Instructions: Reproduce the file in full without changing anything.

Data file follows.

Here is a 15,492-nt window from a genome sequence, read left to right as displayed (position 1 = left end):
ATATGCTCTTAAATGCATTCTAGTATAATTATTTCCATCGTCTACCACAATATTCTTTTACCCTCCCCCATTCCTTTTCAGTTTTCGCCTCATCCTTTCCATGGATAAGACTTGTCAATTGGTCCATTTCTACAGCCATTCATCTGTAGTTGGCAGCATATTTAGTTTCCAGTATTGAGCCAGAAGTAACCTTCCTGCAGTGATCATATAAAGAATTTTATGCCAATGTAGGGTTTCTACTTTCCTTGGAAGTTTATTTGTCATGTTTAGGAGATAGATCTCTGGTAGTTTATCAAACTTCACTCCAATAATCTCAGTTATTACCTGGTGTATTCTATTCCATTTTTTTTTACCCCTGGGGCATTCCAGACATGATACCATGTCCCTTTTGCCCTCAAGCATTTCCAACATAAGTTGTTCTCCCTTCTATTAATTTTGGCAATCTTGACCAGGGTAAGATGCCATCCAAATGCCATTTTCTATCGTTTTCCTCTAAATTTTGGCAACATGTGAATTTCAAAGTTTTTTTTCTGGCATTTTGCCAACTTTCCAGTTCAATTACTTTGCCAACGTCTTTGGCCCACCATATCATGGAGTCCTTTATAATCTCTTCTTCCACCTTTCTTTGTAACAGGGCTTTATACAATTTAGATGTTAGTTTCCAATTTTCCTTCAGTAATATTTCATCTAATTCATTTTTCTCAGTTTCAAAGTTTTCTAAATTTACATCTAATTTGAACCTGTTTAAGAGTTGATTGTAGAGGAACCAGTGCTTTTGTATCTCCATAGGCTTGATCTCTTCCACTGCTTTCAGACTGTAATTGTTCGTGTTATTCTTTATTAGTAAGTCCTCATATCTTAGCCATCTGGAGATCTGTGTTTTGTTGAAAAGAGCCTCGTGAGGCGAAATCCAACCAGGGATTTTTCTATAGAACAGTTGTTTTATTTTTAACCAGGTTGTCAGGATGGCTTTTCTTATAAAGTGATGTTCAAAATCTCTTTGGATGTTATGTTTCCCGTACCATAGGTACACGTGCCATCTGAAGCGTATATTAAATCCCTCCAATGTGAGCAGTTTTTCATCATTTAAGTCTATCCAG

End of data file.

Here is a 15,492-nt window from a genome sequence, read left to right as displayed (position 1 = left end):
ATATGCTCTTAAATGCATTCTAGTATAATTATTTCCATCGTCTACCACAATATTCTTTTACCCTCCCCCATTCCTTTTCAGTTTTCGCCTCATCCTTTCCATGGATAAGACTTGTCAATTGGTCCATTTCTACAGCCATTCATCTGTAGTTGGCAGCATATTTAGTTTCCAGTATTGAGCCAGAAGTAACCTTCCTGCAGTGATCATATAAAGAATTTTATGCCAATGTAGGGTTTCTACTTTCCTTGGAAGTTTATTTGTCATGTTTAGGAGATAGATCTCTGGTAGTTTATCAAACTTCACTCCAATAATCTCAGTTATTACCTGGTGTATTCTATTCCATTTTTTTTTACCCCTGGGGCATTCCAGACATGATACCATGTCCCTTTTGCCCTCAAGCATTTCCAACATAAGTTGTTCTCCCTTCTATTAATTTTGGCAATCTTGACCAGGGTAAGATGCCATCCAAATGCCATTTTCTATCGTTTTCCTCTAAATTTTGGCAACATGTGAATTTCAAAGTTTTTTTTCTGGCATTTTGCCAACTTTCCAGTTCAATTACTTTGCCAACGTCTTTGGCCCACCATATCATGGAGTCCTTTATAATCTCTTCTTCCACCTTTCTTTGTAACAGGGCTTTATACAATTTAGATGTTAGTTTCCAATTTTCCTTCAGTAATATTTCATCTAATTCATTTTTCTCAGTTTCAAAGTTTTCTAAATTTACATCTAATTTGAACCTGTTTAAGAGTTGATTGTAGAGGAACCAGTGCTTTTGTATCTCCATAGGCTTGATCTCTTCCACTGCTTTCAGACTGTAATTGTTCGTGTTATTCTTTATTAGTAAGTCCTCATATCTTAGCCATCTGGAGATCTGTGTTTTGTTGAAAAGAGCCTCGTGAGGCGAAATCCAACCAGGGATTTTTCTATAGAACAGTTGTTTTATTTTTAACCAGGTTGTCAGGATGGCTTTTCTTATAAAGTGATGTTCAAAATCTCTTTGGATGTTATGTTTCCCGTACCATAGGTACACGTGCCATCTGAAGCGTATATTAAATCCCTCCAATGTGAGCAGTTTTTCATCATTTAAGTCTATCCAG